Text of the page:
Season’s Greetings

Ho! Ho! Ho!

(Over coffee during an Agile training course)

Student: You weren’t what we were expecting.
P.: What do you mean?
Student: We were expecting a male trainer.
P.: I see.
Student: Actually we were expecting a big man with a beard.
P.: You’re right. I’m no Santa Claus.

What you see isn’t always what you get

A recent conversation with a student reminded me of the importance of keeping an open mind. Most important of all, according to Marshall Goldsmith, we would do well to question the success we attribute to ourselves.

What got you here won’t get you there

In his book on professional development, ‘What What Got You Here Won’t Get You There’, Marshall asserts that most of us are successful not because of personal merit. Instead, Marshall says that most of us are successful in spite of who we are and the things we do.

Marshall identifies the top 20 offences many successful people are guilty of:

1. Winning too much

2. Adding too much value

3. Passing judgment

4. Making destructive comments

5. Starting with ‘No’, ‘But’, ‘However’

6. Telling the world how smart we are

7. Speaking when angry

8. Negativity, or ‘Let me explain why that won’t work’

9. Withholding information

10. Failing to give proper recognition

11. Claiming credit that we don’t deserve

12. Making excuses

13. Clinging to the past

14. Play favourites

15. Refusing to express regret

16. Not listening

17. Failing to express gratitude

18. Punishing the messenger

19. Passing the buck

20. An excessive need to be ‘me’

Do any of these sound familiar? I’m guilty of at least three. What struck me most about the list was that I recognised many of the attributes in the managers with whom I’d worked early on in my career. And yet they continued to be promoted.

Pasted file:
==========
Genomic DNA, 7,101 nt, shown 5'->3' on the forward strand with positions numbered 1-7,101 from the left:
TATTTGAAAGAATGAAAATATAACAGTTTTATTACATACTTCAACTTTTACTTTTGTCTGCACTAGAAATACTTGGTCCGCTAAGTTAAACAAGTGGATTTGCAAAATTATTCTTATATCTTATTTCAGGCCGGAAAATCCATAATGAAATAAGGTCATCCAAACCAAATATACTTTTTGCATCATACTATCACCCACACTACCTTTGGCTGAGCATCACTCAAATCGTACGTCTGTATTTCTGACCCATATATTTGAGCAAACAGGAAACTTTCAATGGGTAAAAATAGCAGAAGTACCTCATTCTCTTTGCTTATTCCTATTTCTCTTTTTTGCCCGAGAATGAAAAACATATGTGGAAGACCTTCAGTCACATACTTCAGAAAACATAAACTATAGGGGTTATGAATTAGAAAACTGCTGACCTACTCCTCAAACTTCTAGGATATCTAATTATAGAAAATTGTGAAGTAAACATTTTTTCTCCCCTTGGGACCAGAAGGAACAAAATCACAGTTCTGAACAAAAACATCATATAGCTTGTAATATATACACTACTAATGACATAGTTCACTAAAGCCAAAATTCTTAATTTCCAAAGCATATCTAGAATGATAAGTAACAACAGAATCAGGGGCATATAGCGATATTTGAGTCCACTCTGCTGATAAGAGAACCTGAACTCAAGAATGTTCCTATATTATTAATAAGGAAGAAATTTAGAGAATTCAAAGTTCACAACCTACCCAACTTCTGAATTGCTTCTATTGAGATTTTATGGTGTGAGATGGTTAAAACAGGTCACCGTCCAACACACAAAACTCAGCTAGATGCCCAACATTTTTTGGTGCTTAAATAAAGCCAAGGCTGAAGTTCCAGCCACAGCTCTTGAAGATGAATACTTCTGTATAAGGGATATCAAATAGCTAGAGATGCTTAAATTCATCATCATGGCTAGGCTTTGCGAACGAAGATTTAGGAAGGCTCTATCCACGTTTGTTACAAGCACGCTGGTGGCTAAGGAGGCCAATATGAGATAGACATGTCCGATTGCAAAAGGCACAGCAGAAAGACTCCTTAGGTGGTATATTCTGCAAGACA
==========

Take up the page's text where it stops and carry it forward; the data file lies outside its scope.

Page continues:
In my experience, what Marshall identifies as limiting flaws continues to be rewarded by many organisations. Such organisations are usually highly hierarchical and rigid. Such places are usually mired in all kinds of waste: wasteful management, wasteful individuals, wasted potential. And all because an organisation rewards individual achievement over collaboration, trust and transparency.

Agile Adoption with Change to spare

Agile Adoption requires organisational change. Organisational change requires each of us to make a change for the better, however small, however seemingly insignificant at first glance. Organisational change takes time. And an incredible amount of effort. Personal effort. Some would call it an investment.

3 Responses to “Season’s Greetings”

  1. Consideration and Respect | Selfish Programming writes:

    […] to Marshall Goldsmith highlighting the top 20 flaws that prevent people from becoming more successful, I’ve learned tht being over-judgmental and passing judgment too quickly is something to be […]

  2. David writes:

    Yeah, I’m guilty of at least 20 of them. šŸ™‚

  3. Easter Eggs and Chocolate Bunnies | Selfish Programming writes:

    […] to executive coach, Marshall Goldsmith, being over-judgmental is one of the top 20 flaws of highly successful people. Iā€™m inclined to […]

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